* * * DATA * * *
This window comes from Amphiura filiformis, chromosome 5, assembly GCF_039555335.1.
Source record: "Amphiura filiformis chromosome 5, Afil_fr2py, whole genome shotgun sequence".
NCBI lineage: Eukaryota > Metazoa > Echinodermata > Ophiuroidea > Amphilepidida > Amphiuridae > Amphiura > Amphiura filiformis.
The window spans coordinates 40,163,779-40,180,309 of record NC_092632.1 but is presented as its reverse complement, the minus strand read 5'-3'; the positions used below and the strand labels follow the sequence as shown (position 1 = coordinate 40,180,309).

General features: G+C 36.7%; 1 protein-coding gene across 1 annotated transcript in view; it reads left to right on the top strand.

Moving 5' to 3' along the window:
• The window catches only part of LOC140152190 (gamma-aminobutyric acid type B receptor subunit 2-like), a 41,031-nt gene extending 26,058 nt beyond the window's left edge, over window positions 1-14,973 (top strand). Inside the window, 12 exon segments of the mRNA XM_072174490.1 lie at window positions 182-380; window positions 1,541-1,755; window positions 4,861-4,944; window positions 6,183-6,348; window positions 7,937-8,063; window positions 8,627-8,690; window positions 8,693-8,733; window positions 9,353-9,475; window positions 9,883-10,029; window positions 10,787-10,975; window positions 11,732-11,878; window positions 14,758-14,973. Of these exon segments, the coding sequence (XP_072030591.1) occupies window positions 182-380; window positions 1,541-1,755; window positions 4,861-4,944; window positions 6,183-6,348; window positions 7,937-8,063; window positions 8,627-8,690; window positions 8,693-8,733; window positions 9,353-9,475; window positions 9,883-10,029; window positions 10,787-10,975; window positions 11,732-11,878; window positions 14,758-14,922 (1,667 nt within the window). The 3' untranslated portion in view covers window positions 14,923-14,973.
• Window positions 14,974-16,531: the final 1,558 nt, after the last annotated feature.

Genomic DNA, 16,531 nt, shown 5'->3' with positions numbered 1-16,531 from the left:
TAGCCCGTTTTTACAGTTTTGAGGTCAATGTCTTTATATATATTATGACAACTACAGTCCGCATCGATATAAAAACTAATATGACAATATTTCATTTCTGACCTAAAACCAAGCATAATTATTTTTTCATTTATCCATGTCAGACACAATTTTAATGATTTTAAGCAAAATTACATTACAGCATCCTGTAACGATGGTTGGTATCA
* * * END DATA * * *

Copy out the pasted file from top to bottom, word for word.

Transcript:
This window comes from Amphiura filiformis, chromosome 5, assembly GCF_039555335.1.
Source record: "Amphiura filiformis chromosome 5, Afil_fr2py, whole genome shotgun sequence".
NCBI lineage: Eukaryota > Metazoa > Echinodermata > Ophiuroidea > Amphilepidida > Amphiuridae > Amphiura > Amphiura filiformis.
The window spans coordinates 40,163,779-40,180,309 of record NC_092632.1 but is presented as its reverse complement, the minus strand read 5'-3'; the positions used below and the strand labels follow the sequence as shown (position 1 = coordinate 40,180,309).

General features: G+C 36.7%; 1 protein-coding gene across 1 annotated transcript in view; it reads left to right on the top strand.

Moving 5' to 3' along the window:
• The window catches only part of LOC140152190 (gamma-aminobutyric acid type B receptor subunit 2-like), a 41,031-nt gene extending 26,058 nt beyond the window's left edge, over window positions 1-14,973 (top strand). Inside the window, 12 exon segments of the mRNA XM_072174490.1 lie at window positions 182-380; window positions 1,541-1,755; window positions 4,861-4,944; window positions 6,183-6,348; window positions 7,937-8,063; window positions 8,627-8,690; window positions 8,693-8,733; window positions 9,353-9,475; window positions 9,883-10,029; window positions 10,787-10,975; window positions 11,732-11,878; window positions 14,758-14,973. Of these exon segments, the coding sequence (XP_072030591.1) occupies window positions 182-380; window positions 1,541-1,755; window positions 4,861-4,944; window positions 6,183-6,348; window positions 7,937-8,063; window positions 8,627-8,690; window positions 8,693-8,733; window positions 9,353-9,475; window positions 9,883-10,029; window positions 10,787-10,975; window positions 11,732-11,878; window positions 14,758-14,922 (1,667 nt within the window). The 3' untranslated portion in view covers window positions 14,923-14,973.
• Window positions 14,974-16,531: the final 1,558 nt, after the last annotated feature.

Genomic DNA, 16,531 nt, shown 5'->3' with positions numbered 1-16,531 from the left:
TAGCCCGTTTTTACAGTTTTGAGGTCAATGTCTTTATATATATTATGACAACTACAGTCCGCATCGATATAAAAACTAATATGACAATATTTCATTTCTGACCTAAAACCAAGCATAATTATTTTTTCATTTATCCATGTCAGACACAATTTTAATGATTTTAAGCAAAATTACATTACAGCATCCTGTAACGATGGTTGGTATCA